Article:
Tuesday, 24 August 2010

Further Learning - Edin. Uni Open Learning - Magnum Photography: A Critical History

I was given the opportunity to attend a one day open learning course given by Edinburgh University. The course was lead by a tutor who in this case was Tom Allberson; The course was called Magnum Photography : A Critical History and was on the Magnum photographers and their position and influences.

There were a couple of book which were required reading for this one day course.

Photography a short introduction - Steve Edwards
Magnum Photos – Thames and Hudson

As stated in another part of this blog I started to read “Photography a very short introduction” as it was required reading. The book quickly covers photographic history, the politics of observation and then goes on into photographic theory and concepts; including compositional structure and the differing types of photography concentrating mainly on the difference between art photography and documentary photography. I found that the book was a small handy size and that I could stick it in a jacket pocket and read it when I had the time as the chapters were short and simple. At the heart of the chapter on composition within the book were the short introductions to ideas like “the camera space” which considers the composition and use of empty space; this concepts then drew on perspective within composition and was very clear as it clearly defined the differing styles of perspective composition which until now I had never considered. The book also quickly covers the concepts and ideas of framing and narrative again all within the confines of art and documentary photography.
Magnum Photos is a collection of 80 photographs from a number of Magnum Photographers, the book is simply set out with a short précis on the photographer on the left hand page and on the facing (right hand) page, a photograph from that particular photographer. I was able to quickly flick through the book and when I came across an interesting photograph I would examine the image and then read about the photographer. I could see a number of differing styles within the world of photojournalism and looking at the images I can see the progress and changes in the method and style of photojournalism over the years from the beginning of Magnum to the current day. I was surprised to find that Henri Cartier Bresson was a not only one of the founding members but one of the guiding hands within Magnum. Up until the course I had not realised his scope of influence and I had never really considered Cartier Bresson neither as War photographer nor as Photojournalist and his membership came as quite a revelation. I did find a few members of the Magnum stable as a bit hit or miss and that they were either universally liked or disliked by the entire class.

The course itself was a single day’s course which intended to cover the history of the Magnum cooperative, and provide ideas on photographic theory and a sketch of Magnum and its central role in photographic culture over the last 60 years. The course had an in depth look at the questions of documentary and art photography considers photographs of conflict, commerce, loss and leisure and asked what gives these powerful photographs their meaning and importance.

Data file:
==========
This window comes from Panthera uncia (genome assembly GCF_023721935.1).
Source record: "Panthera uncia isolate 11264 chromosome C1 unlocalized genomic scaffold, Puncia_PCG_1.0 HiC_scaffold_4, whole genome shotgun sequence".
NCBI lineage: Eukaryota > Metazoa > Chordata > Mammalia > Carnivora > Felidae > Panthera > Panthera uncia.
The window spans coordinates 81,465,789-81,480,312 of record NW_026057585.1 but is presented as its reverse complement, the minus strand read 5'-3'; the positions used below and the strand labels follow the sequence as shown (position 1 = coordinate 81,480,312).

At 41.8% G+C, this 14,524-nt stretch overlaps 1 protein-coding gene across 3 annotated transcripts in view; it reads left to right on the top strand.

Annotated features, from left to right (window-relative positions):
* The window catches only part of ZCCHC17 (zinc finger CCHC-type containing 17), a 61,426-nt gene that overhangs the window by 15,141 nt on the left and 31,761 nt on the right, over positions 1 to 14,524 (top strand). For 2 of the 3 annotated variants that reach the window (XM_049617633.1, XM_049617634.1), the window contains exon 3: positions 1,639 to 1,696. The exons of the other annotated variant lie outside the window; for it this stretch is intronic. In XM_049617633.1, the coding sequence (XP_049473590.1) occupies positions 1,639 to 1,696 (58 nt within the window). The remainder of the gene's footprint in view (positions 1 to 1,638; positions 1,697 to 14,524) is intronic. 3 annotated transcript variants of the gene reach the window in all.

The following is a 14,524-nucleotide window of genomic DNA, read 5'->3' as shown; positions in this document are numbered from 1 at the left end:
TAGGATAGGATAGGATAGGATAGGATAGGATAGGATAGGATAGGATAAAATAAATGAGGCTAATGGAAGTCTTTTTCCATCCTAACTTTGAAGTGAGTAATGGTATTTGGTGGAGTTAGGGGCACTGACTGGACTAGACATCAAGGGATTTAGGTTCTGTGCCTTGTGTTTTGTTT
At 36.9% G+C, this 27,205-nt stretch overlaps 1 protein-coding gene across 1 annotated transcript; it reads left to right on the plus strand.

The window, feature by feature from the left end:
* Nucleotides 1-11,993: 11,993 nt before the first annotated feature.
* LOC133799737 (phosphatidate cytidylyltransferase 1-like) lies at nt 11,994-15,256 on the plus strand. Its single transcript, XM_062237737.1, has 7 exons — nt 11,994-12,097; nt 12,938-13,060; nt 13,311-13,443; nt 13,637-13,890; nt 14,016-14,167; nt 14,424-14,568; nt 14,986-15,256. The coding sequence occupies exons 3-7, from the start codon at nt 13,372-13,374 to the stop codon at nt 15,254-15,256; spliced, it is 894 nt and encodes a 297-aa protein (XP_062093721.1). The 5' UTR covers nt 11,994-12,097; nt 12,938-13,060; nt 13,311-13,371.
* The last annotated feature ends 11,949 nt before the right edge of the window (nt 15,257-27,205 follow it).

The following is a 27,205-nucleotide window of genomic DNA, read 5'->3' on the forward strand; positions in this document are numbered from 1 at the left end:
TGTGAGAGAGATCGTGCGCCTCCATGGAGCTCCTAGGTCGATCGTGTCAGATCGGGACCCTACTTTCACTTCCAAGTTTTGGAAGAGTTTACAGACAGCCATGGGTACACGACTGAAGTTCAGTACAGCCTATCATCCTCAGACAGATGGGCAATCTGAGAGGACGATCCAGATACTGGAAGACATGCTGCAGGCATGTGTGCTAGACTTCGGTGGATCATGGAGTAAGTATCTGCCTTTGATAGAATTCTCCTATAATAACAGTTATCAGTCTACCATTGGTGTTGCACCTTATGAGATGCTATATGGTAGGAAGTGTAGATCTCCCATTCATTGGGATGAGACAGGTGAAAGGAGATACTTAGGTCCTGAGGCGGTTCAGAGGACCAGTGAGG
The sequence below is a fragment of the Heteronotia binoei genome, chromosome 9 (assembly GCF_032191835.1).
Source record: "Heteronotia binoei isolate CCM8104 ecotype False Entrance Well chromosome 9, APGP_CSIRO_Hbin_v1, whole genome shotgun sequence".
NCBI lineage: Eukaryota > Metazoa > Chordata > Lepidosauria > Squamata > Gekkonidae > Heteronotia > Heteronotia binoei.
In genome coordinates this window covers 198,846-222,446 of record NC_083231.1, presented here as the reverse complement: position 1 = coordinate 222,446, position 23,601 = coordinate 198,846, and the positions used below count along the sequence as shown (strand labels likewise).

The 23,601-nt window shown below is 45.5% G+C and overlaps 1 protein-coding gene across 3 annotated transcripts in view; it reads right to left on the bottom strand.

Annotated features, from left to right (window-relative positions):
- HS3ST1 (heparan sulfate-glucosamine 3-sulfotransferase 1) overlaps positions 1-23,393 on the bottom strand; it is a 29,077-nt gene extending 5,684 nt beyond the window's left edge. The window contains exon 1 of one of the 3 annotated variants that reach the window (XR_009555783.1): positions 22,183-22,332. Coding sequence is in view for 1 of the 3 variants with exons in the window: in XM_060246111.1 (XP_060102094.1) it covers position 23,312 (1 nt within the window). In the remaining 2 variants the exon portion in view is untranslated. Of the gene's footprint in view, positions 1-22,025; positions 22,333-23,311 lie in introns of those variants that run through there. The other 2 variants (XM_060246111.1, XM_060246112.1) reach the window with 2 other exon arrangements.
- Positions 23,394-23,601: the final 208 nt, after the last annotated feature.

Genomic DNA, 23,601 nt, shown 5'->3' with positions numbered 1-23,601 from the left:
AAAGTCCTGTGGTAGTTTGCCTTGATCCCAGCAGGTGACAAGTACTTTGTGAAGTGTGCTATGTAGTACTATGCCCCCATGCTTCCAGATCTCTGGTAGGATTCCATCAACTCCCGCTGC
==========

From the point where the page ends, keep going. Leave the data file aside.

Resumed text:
The course content covered quite a bit of ground,
It started with the post WWII establishment of the Magnum photographic agency and the diversity of styles employed by its members and then went onto the birth of photojournalism and determining the meaning and significance and aspect of some iconic images from these photographers. It also covered how photojournalism presents conflict, commerce, humanism and the representation of difference. After the course was finished I sat and considered what I had been taught; I certainly had a clear understanding of the history and importance of the Magnum agency, its ongoing internal debates, its’ influence within a cultural and political context and the direction that the Magnum agency is now engaged in. I became aware of the styles used by its members and I have started to develop some key ideas which help in interpreting photographs.

I have a couple of questions after the course and I have emailed these off to the tutor who was taking the class.

1. Did the negative public feeling for the Vietnam War influence the style and subjects of the photos taken by the Magnum photographers and did the books published by these photographers have an influence on public feeling too.
2. Why was there very little photojournalism in the same vein as the Vietnam images and books during the Korean War? Was this due to the political situation in America at the time - mainly McCarthyism and a fear of communism?
3. If so was this due to the Korean War being seen as a war of Free vs. Communism and therefore a worthwhile war while the Vietnam War was seen mainly was a war of colonialism?
4. After WWI there was a rise in humanism which was particularly felt in Germany, is there any particular reason why “Humanism disappeared” and was only rediscovered after WWII?
5. With the current rise in “Citizen Journalism” and the rights grab by the publishers like the BBC, etc, is it not time that Magnum raised their voice regarding the situation, or does Magnum consider Citizen journalism a fad?
Hopefully Tom will provide some further information, during the course he handed out a number of A4 sheets with further reading on them. I’m happy to provide a scanned copy if required by anyone.

No comments:

Post a Comment